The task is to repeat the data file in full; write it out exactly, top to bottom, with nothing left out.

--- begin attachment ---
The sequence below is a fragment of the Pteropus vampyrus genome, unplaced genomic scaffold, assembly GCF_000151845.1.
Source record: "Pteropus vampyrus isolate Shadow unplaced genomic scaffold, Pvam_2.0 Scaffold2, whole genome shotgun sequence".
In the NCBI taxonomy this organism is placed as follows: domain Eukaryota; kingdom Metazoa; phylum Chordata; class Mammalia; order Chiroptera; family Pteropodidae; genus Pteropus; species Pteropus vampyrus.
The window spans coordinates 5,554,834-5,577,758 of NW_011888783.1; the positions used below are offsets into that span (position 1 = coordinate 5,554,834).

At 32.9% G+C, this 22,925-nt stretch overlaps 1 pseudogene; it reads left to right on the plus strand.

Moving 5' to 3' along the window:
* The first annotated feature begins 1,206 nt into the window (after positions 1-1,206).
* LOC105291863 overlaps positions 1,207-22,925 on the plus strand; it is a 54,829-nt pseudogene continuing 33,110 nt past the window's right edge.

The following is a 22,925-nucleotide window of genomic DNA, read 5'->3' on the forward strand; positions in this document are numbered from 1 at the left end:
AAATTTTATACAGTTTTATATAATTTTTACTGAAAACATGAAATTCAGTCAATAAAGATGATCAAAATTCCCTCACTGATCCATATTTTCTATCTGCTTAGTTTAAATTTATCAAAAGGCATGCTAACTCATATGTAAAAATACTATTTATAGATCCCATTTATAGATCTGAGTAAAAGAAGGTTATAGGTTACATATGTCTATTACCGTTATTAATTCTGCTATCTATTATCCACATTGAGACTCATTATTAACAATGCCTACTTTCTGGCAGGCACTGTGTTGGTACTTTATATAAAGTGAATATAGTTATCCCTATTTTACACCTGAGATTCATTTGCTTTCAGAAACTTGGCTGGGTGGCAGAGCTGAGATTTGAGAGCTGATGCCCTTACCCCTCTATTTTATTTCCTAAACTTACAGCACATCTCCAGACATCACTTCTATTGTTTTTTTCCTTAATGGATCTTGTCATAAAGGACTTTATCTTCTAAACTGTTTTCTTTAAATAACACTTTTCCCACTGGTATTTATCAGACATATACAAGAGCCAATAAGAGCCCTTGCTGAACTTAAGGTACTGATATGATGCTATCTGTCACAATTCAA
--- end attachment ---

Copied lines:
The sequence below is a fragment of the Pteropus vampyrus genome, unplaced genomic scaffold, assembly GCF_000151845.1.
Source record: "Pteropus vampyrus isolate Shadow unplaced genomic scaffold, Pvam_2.0 Scaffold2, whole genome shotgun sequence".
In the NCBI taxonomy this organism is placed as follows: domain Eukaryota; kingdom Metazoa; phylum Chordata; class Mammalia; order Chiroptera; family Pteropodidae; genus Pteropus; species Pteropus vampyrus.
The window spans coordinates 5,554,834-5,577,758 of NW_011888783.1; the positions used below are offsets into that span (position 1 = coordinate 5,554,834).

At 32.9% G+C, this 22,925-nt stretch overlaps 1 pseudogene; it reads left to right on the plus strand.

Moving 5' to 3' along the window:
* The first annotated feature begins 1,206 nt into the window (after positions 1-1,206).
* LOC105291863 overlaps positions 1,207-22,925 on the plus strand; it is a 54,829-nt pseudogene continuing 33,110 nt past the window's right edge.

The following is a 22,925-nucleotide window of genomic DNA, read 5'->3' on the forward strand; positions in this document are numbered from 1 at the left end:
AAATTTTATACAGTTTTATATAATTTTTACTGAAAACATGAAATTCAGTCAATAAAGATGATCAAAATTCCCTCACTGATCCATATTTTCTATCTGCTTAGTTTAAATTTATCAAAAGGCATGCTAACTCATATGTAAAAATACTATTTATAGATCCCATTTATAGATCTGAGTAAAAGAAGGTTATAGGTTACATATGTCTATTACCGTTATTAATTCTGCTATCTATTATCCACATTGAGACTCATTATTAACAATGCCTACTTTCTGGCAGGCACTGTGTTGGTACTTTATATAAAGTGAATATAGTTATCCCTATTTTACACCTGAGATTCATTTGCTTTCAGAAACTTGGCTGGGTGGCAGAGCTGAGATTTGAGAGCTGATGCCCTTACCCCTCTATTTTATTTCCTAAACTTACAGCACATCTCCAGACATCACTTCTATTGTTTTTTTCCTTAATGGATCTTGTCATAAAGGACTTTATCTTCTAAACTGTTTTCTTTAAATAACACTTTTCCCACTGGTATTTATCAGACATATACAAGAGCCAATAAGAGCCCTTGCTGAACTTAAGGTACTGATATGATGCTATCTGTCACAATTCAA